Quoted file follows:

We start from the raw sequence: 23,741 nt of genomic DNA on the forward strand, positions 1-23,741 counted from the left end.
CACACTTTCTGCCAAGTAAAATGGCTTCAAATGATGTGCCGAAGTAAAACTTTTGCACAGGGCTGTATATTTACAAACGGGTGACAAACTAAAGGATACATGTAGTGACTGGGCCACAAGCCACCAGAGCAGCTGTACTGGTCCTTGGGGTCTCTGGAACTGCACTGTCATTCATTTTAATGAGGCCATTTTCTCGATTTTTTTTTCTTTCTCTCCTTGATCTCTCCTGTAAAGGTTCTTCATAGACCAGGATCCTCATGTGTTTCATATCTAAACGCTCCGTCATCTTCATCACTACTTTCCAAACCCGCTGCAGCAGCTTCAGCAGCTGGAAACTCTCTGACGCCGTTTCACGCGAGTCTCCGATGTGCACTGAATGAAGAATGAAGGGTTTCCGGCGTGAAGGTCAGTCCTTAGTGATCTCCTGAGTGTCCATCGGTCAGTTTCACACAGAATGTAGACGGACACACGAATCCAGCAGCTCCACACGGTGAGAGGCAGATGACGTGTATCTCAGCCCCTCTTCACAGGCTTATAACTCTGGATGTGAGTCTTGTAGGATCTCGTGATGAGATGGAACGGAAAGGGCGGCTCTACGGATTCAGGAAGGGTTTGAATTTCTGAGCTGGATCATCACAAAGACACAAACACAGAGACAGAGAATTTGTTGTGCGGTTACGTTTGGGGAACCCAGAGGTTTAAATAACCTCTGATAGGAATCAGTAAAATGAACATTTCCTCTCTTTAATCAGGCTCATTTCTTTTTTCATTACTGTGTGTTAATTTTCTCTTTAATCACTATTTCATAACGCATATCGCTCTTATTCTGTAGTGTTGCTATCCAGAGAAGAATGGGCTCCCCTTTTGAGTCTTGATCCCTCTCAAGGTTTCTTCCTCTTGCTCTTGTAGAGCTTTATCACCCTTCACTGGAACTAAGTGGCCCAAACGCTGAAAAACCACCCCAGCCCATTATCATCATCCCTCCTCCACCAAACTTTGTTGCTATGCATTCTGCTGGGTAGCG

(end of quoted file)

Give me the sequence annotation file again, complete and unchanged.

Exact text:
We start from the raw sequence: 23,741 nt of genomic DNA on the forward strand, positions 1-23,741 counted from the left end.
CACACTTTCTGCCAAGTAAAATGGCTTCAAATGATGTGCCGAAGTAAAACTTTTGCACAGGGCTGTATATTTACAAACGGGTGACAAACTAAAGGATACATGTAGTGACTGGGCCACAAGCCACCAGAGCAGCTGTACTGGTCCTTGGGGTCTCTGGAACTGCACTGTCATTCATTTTAATGAGGCCATTTTCTCGATTTTTTTTTCTTTCTCTCCTTGATCTCTCCTGTAAAGGTTCTTCATAGACCAGGATCCTCATGTGTTTCATATCTAAACGCTCCGTCATCTTCATCACTACTTTCCAAACCCGCTGCAGCAGCTTCAGCAGCTGGAAACTCTCTGACGCCGTTTCACGCGAGTCTCCGATGTGCACTGAATGAAGAATGAAGGGTTTCCGGCGTGAAGGTCAGTCCTTAGTGATCTCCTGAGTGTCCATCGGTCAGTTTCACACAGAATGTAGACGGACACACGAATCCAGCAGCTCCACACGGTGAGAGGCAGATGACGTGTATCTCAGCCCCTCTTCACAGGCTTATAACTCTGGATGTGAGTCTTGTAGGATCTCGTGATGAGATGGAACGGAAAGGGCGGCTCTACGGATTCAGGAAGGGTTTGAATTTCTGAGCTGGATCATCACAAAGACACAAACACAGAGACAGAGAATTTGTTGTGCGGTTACGTTTGGGGAACCCAGAGGTTTAAATAACCTCTGATAGGAATCAGTAAAATGAACATTTCCTCTCTTTAATCAGGCTCATTTCTTTTTTCATTACTGTGTGTTAATTTTCTCTTTAATCACTATTTCATAACGCATATCGCTCTTATTCTGTAGTGTTGCTATCCAGAGAAGAATGGGCTCCCCTTTTGAGTCTTGATCCCTCTCAAGGTTTCTTCCTCTTGCTCTTGTAGAGCTTTATCACCCTTCACTGGAACTAAGTGGCCCAAACGCTGAAAAACCACCCCAGCCCATTATCATCATCCCTCCTCCACCAAACTTTGTTGCTATGCATTCTGCTGGGTAGCG